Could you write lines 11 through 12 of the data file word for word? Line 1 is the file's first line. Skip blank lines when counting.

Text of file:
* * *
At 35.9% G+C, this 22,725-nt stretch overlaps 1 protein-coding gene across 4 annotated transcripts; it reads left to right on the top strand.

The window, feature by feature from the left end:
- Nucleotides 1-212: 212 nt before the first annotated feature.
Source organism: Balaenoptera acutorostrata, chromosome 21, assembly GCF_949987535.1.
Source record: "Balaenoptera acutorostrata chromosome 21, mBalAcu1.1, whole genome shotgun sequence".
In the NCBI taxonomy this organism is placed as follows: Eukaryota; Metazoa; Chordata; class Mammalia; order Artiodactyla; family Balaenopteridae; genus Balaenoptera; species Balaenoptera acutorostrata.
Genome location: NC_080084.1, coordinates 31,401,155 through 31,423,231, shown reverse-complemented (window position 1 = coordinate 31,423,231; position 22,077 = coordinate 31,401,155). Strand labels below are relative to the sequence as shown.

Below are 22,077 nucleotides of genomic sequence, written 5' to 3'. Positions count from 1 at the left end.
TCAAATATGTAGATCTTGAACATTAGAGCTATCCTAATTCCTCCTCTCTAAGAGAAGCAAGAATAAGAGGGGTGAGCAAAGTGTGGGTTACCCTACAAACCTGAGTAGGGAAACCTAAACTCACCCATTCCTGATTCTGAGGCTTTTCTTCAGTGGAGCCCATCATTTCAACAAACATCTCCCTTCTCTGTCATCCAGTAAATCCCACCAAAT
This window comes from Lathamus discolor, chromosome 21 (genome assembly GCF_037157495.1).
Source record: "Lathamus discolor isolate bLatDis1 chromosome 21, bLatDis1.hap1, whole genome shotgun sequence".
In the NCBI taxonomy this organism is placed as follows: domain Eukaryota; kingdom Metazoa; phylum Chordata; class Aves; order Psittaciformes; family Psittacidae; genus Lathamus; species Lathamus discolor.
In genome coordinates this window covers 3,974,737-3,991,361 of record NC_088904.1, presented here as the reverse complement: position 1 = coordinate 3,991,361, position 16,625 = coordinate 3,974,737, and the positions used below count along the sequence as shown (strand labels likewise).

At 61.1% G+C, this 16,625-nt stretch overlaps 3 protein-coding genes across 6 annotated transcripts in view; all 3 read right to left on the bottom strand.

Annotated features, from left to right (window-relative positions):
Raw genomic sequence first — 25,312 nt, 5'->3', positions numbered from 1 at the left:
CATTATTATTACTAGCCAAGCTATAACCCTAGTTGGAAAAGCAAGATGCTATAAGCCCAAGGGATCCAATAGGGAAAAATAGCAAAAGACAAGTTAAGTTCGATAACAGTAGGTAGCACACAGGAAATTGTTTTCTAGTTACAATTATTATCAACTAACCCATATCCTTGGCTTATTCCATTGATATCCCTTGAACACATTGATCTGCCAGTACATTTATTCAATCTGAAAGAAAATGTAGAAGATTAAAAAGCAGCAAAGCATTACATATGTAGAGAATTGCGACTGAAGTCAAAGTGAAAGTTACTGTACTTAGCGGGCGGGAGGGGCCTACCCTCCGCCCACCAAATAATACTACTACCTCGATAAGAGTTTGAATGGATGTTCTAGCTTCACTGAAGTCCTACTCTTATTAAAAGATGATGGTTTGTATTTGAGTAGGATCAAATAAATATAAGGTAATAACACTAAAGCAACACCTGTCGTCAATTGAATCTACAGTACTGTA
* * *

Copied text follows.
Source record: "Lathamus discolor isolate bLatDis1 chromosome 21, bLatDis1.hap1, whole genome shotgun sequence".
In the NCBI taxonomy this organism is placed as follows: domain Eukaryota; kingdom Metazoa; phylum Chordata; class Aves; order Psittaciformes; family Psittacidae; genus Lathamus; species Lathamus discolor.